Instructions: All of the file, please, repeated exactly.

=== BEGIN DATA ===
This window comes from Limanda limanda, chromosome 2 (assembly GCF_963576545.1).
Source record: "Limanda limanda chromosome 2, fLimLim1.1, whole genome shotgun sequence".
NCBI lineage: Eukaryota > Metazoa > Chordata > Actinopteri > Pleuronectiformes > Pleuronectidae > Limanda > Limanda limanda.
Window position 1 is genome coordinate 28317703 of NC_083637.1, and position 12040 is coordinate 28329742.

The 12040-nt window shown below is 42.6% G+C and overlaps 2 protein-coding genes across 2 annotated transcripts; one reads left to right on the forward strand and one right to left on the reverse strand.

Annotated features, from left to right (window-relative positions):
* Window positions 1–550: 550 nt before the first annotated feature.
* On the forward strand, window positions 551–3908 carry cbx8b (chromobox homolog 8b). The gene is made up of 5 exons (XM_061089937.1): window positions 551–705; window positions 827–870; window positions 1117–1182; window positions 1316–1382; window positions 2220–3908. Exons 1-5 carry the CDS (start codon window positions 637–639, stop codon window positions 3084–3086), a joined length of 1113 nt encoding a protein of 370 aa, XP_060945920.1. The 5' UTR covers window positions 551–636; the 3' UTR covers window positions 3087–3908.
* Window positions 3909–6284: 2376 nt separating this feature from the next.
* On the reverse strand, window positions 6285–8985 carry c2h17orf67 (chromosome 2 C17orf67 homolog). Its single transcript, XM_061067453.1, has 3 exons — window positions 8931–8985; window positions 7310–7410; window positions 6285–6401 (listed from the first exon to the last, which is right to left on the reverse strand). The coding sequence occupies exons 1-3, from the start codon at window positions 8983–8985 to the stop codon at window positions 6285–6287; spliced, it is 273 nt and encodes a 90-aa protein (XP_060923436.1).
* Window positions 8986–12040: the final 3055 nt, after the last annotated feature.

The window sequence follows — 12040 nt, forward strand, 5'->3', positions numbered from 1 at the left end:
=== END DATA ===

This window comes from Limanda limanda, chromosome 2 (assembly GCF_963576545.1).
Source record: "Limanda limanda chromosome 2, fLimLim1.1, whole genome shotgun sequence".
NCBI lineage: Eukaryota > Metazoa > Chordata > Actinopteri > Pleuronectiformes > Pleuronectidae > Limanda > Limanda limanda.
Window position 1 is genome coordinate 28317703 of NC_083637.1, and position 12040 is coordinate 28329742.

The 12040-nt window shown below is 42.6% G+C and overlaps 2 protein-coding genes across 2 annotated transcripts; one reads left to right on the forward strand and one right to left on the reverse strand.

Annotated features, from left to right (window-relative positions):
* Window positions 1–550: 550 nt before the first annotated feature.
* On the forward strand, window positions 551–3908 carry cbx8b (chromobox homolog 8b). The gene is made up of 5 exons (XM_061089937.1): window positions 551–705; window positions 827–870; window positions 1117–1182; window positions 1316–1382; window positions 2220–3908. Exons 1-5 carry the CDS (start codon window positions 637–639, stop codon window positions 3084–3086), a joined length of 1113 nt encoding a protein of 370 aa, XP_060945920.1. The 5' UTR covers window positions 551–636; the 3' UTR covers window positions 3087–3908.
* Window positions 3909–6284: 2376 nt separating this feature from the next.
* On the reverse strand, window positions 6285–8985 carry c2h17orf67 (chromosome 2 C17orf67 homolog). Its single transcript, XM_061067453.1, has 3 exons — window positions 8931–8985; window positions 7310–7410; window positions 6285–6401 (listed from the first exon to the last, which is right to left on the reverse strand). The coding sequence occupies exons 1-3, from the start codon at window positions 8983–8985 to the stop codon at window positions 6285–6287; spliced, it is 273 nt and encodes a 90-aa protein (XP_060923436.1).
* Window positions 8986–12040: the final 3055 nt, after the last annotated feature.

The window sequence follows — 12040 nt, forward strand, 5'->3', positions numbered from 1 at the left end: